As a teacher there are certain behaviours or characteristics that might alert you to the fact that a student may have vision impairment. Telec, (2009) suggest these may include:
- appearance of eyes – turned, red, teary, or student blinks excessively;
- complaints – headaches, dizziness, blurry, watery eyes, or light sensitivity;
- behavioural – head turning across the page, head tilted to one side, holds books very close to the face, rubs eyes frequently, becomes irritated when completing written work;
- eye movement – loses place when reading, uses finger to track the words, omits small words, writes up or down on the paper;
- eye teaming abilities – seeing double, repeats letters, misaligns digits, squints, tilts head, postural deviations, eyes shake;
- eye-hand coordination – feels objects, poor hand–eye coordination; and
- refractive – difficulty copying from board to paper.
A timely diagnosis by medical experts and referral to intervention is essential to allow children with vision impairment access to services to support physical, academic and social requirements of school (Anthony, 2014; Janus, 2011). In some states in Australia such as Queensland, important support is provided for classroom teachers by specialist Advisory Visiting Teachers [AVTs] who visit the school and make recommendations for modifications in the classroom. The work of AVTs is to “support the access, participation, and achievement of students with a disability” (Queensland Government, 2018).
In the following video, Dr Michelle Turner interviews Melissa Fanshawe on how to recognise and support vision impairment in the classroom.
- Have you met a person with a vision impairment?
- If so, what did you notice about the way they negotiated their environment and written information?
- How might you feel if one day you began losing your vision?
- What services in your local community might you access to assist you in teaching a student with vision impairment?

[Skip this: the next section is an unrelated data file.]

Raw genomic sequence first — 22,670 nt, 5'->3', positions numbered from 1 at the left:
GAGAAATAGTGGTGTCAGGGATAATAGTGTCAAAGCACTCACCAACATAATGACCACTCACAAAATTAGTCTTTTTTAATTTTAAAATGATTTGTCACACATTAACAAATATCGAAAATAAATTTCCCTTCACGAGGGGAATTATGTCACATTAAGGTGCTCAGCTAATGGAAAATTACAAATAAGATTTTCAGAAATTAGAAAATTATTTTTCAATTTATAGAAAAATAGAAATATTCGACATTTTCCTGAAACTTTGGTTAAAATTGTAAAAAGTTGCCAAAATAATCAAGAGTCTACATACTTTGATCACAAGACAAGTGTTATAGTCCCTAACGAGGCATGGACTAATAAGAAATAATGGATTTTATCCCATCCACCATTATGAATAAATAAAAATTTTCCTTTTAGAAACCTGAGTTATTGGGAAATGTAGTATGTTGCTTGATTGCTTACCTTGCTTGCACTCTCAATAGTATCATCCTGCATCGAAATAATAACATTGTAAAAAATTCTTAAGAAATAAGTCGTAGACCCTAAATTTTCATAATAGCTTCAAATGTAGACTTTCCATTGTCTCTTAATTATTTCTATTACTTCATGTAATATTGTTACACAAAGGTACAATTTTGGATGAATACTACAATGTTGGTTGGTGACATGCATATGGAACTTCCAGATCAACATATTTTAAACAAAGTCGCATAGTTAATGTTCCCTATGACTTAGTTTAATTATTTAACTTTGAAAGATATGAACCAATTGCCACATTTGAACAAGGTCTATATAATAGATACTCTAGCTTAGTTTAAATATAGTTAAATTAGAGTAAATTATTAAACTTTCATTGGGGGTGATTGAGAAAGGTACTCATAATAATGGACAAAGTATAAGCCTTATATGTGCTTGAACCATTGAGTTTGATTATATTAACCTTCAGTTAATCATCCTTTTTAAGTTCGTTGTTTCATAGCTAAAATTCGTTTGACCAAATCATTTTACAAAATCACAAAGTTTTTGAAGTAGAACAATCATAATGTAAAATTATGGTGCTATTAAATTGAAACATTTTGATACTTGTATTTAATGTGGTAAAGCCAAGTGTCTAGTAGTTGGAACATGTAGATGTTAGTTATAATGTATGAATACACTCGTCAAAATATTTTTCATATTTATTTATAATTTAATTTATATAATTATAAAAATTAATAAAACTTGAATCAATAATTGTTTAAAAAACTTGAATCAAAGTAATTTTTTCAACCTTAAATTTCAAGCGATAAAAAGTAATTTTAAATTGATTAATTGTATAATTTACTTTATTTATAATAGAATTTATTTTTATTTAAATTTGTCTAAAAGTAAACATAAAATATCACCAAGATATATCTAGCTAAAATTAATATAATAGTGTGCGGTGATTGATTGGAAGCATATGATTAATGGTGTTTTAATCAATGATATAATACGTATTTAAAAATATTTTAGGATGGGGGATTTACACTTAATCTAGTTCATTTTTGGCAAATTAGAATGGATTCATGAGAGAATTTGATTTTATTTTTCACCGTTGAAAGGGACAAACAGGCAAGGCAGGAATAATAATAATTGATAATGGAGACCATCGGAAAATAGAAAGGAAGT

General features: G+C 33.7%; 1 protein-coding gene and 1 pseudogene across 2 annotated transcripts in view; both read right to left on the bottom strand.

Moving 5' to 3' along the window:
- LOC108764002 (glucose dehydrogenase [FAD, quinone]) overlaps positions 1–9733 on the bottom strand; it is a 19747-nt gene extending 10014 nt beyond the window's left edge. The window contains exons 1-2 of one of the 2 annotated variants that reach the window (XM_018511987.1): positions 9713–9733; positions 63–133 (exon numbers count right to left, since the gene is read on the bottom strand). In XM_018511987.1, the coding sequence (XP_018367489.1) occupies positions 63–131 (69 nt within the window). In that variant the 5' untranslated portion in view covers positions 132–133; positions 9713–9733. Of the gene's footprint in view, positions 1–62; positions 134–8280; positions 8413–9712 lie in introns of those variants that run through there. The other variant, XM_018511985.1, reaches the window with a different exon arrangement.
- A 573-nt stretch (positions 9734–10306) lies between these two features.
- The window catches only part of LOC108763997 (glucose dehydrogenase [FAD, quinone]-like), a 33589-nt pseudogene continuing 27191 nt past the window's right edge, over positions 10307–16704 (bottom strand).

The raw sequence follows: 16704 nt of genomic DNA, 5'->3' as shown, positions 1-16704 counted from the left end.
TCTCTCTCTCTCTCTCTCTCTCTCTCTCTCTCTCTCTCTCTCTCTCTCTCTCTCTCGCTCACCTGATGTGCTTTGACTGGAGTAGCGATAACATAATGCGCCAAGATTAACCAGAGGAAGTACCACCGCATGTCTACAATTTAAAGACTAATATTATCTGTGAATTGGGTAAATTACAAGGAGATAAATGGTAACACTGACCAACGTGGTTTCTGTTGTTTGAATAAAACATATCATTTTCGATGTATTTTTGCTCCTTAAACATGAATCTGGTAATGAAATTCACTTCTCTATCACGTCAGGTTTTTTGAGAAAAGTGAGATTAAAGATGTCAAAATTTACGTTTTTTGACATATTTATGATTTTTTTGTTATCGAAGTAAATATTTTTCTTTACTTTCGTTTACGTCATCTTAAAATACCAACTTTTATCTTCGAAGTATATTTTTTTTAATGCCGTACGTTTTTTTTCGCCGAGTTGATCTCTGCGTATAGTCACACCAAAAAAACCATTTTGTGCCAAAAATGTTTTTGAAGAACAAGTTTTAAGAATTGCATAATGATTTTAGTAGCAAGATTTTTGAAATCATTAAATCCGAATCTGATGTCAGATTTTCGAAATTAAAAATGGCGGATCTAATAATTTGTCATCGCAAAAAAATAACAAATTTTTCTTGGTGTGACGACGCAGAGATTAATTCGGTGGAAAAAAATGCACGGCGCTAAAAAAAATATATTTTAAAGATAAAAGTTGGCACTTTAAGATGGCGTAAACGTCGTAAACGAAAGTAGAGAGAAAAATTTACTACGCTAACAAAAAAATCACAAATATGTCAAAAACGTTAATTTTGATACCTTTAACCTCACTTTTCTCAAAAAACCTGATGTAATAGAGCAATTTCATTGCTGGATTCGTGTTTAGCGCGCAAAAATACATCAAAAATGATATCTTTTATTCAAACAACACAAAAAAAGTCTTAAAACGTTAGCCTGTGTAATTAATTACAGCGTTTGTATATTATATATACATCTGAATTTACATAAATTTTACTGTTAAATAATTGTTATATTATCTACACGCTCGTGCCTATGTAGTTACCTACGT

attitudes and teacher perceptions
the role of teacher perception AND ATTITUDES
Helen Keller said “not blindness, but the attitude of the seeing to the blind is the hardest burden to bear”. People have been known to speak louder to someone with vision impairment and change conversational words to avoid using ‘seeing’ or ‘looking’.
As vision impairment is a low incidence disability, many teachers may not have interacted with a person with severe vision impairment or blindness and feel underprepared and nervous about catering for their needs in the classroom (Brown, Packer, & Passmore, 2012). ‘Lack-of-knowledge’ theory purports that the lack of information about a topic or proposition confirms that the proposition is false. Hollins (1989) notes that lack-of-knowledge theory can be applied to issues of vision impairment, and asserts that many people have not had any prior experience with people who are blind and therefore don’t have prior knowledge to base their opinions. They therefore rely on their own assumptions, which results in a misalignment between expectations and solutions. This can also lead to a deficit view (seeing the disability as a hindrance and that students lack the ability to achieve) rather than focusing on the many abilities and strengths of the student. Making connections a person with a vision impairment or blindness is the most effective way to gain insight into, and a foundation of knowledge about the range of challenges, abilities, and successes.